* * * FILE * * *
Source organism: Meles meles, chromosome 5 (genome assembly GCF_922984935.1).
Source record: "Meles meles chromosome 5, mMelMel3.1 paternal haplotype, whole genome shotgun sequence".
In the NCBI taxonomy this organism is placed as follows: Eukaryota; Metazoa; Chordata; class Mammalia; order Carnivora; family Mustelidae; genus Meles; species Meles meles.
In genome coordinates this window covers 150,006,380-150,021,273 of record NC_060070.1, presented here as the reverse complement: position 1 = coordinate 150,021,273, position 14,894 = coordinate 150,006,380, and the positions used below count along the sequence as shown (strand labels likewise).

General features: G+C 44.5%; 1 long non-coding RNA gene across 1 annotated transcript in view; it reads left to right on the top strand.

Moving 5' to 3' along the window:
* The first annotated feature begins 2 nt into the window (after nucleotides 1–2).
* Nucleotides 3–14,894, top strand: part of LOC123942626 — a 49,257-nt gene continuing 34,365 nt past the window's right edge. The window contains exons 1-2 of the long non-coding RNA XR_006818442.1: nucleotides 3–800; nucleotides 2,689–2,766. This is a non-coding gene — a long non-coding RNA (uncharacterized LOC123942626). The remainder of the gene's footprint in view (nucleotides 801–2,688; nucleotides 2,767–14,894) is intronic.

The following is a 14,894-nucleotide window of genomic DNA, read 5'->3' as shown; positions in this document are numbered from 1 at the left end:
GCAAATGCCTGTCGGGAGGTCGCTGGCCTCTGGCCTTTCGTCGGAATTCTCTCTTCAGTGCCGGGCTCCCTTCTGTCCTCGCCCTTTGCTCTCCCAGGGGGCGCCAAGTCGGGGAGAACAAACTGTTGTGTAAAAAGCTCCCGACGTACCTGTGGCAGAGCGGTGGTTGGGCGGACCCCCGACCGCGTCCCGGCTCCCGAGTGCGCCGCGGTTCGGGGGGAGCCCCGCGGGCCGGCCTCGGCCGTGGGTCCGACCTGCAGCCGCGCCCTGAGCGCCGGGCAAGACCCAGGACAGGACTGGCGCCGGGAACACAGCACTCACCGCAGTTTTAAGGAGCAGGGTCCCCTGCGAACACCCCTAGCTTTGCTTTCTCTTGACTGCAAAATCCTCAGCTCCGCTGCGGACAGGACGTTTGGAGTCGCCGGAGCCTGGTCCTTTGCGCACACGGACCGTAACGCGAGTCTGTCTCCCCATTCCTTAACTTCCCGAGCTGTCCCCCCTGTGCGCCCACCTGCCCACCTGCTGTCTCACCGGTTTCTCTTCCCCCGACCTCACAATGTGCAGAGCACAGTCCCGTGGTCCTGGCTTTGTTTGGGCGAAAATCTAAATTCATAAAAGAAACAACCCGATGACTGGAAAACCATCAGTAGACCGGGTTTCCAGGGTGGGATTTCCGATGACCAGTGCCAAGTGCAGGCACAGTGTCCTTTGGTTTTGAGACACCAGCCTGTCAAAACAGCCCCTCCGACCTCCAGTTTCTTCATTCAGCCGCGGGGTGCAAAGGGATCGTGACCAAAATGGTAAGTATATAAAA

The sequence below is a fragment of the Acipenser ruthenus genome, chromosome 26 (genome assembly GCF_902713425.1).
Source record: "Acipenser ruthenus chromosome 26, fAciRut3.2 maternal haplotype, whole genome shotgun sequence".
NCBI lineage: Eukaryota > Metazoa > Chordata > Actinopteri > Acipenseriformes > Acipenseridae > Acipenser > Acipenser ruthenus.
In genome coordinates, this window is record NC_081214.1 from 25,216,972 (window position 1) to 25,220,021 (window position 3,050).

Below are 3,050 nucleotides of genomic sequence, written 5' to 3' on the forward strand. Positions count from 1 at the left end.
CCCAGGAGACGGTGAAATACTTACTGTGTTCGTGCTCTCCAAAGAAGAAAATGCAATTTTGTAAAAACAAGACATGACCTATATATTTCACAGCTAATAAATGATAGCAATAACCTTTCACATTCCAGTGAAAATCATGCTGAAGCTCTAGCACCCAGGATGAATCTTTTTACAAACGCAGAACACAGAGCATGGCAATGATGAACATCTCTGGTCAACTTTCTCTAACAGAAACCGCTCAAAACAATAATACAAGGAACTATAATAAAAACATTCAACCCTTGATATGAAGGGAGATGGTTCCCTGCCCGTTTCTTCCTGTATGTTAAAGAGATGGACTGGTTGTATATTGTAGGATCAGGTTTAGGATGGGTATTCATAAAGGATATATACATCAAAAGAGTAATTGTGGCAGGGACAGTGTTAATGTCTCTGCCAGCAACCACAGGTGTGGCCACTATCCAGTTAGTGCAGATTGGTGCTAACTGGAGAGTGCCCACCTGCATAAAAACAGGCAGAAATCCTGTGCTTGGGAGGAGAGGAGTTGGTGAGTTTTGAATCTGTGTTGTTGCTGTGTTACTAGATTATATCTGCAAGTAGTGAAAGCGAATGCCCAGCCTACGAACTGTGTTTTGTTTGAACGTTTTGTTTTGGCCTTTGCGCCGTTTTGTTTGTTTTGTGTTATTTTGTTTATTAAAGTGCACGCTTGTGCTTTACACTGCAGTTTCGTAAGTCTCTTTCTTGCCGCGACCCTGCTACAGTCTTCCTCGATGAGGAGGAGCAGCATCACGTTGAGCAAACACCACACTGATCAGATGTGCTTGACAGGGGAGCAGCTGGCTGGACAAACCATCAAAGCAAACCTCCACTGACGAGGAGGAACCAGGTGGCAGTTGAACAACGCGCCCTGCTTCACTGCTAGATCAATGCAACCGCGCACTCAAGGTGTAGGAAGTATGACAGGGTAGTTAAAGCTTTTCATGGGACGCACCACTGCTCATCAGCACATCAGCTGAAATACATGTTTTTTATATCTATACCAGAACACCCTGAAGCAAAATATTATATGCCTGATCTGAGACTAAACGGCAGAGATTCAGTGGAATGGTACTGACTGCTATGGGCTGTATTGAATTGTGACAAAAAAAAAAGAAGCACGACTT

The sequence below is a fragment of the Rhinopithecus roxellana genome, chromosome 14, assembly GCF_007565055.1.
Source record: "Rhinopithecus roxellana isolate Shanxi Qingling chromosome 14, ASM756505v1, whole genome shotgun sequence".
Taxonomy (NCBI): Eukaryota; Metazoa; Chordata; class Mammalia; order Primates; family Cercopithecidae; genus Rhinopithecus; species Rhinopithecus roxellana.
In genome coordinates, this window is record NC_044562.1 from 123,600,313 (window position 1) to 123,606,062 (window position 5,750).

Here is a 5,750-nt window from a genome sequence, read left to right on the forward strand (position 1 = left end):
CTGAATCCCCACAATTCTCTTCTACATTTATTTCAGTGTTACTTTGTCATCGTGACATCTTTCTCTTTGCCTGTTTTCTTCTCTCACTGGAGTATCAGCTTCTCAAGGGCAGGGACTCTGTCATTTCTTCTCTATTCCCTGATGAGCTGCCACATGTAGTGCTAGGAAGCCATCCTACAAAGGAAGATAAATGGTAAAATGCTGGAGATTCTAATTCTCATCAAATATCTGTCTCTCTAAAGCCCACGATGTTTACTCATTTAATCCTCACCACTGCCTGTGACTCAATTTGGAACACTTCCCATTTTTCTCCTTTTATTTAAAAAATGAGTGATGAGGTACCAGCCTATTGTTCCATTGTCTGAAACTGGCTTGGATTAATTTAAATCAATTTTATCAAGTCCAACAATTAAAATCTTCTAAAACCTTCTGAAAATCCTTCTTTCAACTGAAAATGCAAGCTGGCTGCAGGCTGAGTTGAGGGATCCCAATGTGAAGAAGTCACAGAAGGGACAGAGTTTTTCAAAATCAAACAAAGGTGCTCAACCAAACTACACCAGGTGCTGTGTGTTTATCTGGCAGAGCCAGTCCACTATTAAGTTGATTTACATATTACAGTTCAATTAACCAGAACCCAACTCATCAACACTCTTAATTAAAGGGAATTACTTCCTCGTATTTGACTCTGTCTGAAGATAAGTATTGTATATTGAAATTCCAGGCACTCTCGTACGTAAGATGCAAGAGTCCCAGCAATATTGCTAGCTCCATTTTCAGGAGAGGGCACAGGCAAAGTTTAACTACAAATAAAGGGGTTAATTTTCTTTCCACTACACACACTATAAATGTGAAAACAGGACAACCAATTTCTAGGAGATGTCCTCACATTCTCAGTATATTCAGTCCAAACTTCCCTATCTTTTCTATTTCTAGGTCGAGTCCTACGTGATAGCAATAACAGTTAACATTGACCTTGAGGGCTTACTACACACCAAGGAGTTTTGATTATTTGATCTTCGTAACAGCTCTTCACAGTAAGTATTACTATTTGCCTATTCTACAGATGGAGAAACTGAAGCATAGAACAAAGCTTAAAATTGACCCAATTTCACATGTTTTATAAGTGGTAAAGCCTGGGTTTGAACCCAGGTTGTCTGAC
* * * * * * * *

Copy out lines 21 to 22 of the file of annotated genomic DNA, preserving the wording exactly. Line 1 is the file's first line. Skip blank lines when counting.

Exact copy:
Here is a 5,750-nt window from a genome sequence, read left to right on the forward strand (position 1 = left end):
CTGAATCCCCACAATTCTCTTCTACATTTATTTCAGTGTTACTTTGTCATCGTGACATCTTTCTCTTTGCCTGTTTTCTTCTCTCACTGGAGTATCAGCTTCTCAAGGGCAGGGACTCTGTCATTTCTTCTCTATTCCCTGATGAGCTGCCACATGTAGTGCTAGGAAGCCATCCTACAAAGGAAGATAAATGGTAAAATGCTGGAGATTCTAATTCTCATCAAATATCTGTCTCTCTAAAGCCCACGATGTTTACTCATTTAATCCTCACCACTGCCTGTGACTCAATTTGGAACACTTCCCATTTTTCTCCTTTTATTTAAAAAATGAGTGATGAGGTACCAGCCTATTGTTCCATTGTCTGAAACTGGCTTGGATTAATTTAAATCAATTTTATCAAGTCCAACAATTAAAATCTTCTAAAACCTTCTGAAAATCCTTCTTTCAACTGAAAATGCAAGCTGGCTGCAGGCTGAGTTGAGGGATCCCAATGTGAAGAAGTCACAGAAGGGACAGAGTTTTTCAAAATCAAACAAAGGTGCTCAACCAAACTACACCAGGTGCTGTGTGTTTATCTGGCAGAGCCAGTCCACTATTAAGTTGATTTACATATTACAGTTCAATTAACCAGAACCCAACTCATCAACACTCTTAATTAAAGGGAATTACTTCCTCGTATTTGACTCTGTCTGAAGATAAGTATTGTATATTGAAATTCCAGGCACTCTCGTACGTAAGATGCAAGAGTCCCAGCAATATTGCTAGCTCCATTTTCAGGAGAGGGCACAGGCAAAGTTTAACTACAAATAAAGGGGTTAATTTTCTTTCCACTACACACACTATAAATGTGAAAACAGGACAACCAATTTCTAGGAGATGTCCTCACATTCTCAGTATATTCAGTCCAAACTTCCCTATCTTTTCTATTTCTAGGTCGAGTCCTACGTGATAGCAATAACAGTTAACATTGACCTTGAGGGCTTACTACACACCAAGGAGTTTTGATTATTTGATCTTCGTAACAGCTCTTCACAGTAAGTATTACTATTTGCCTATTCTACAGATGGAGAAACTGAAGCATAGAACAAAGCTTAAAATTGACCCAATTTCACATGTTTTATAAGTGGTAAAGCCTGGGTTTGAACCCAGGTTGTCTGAC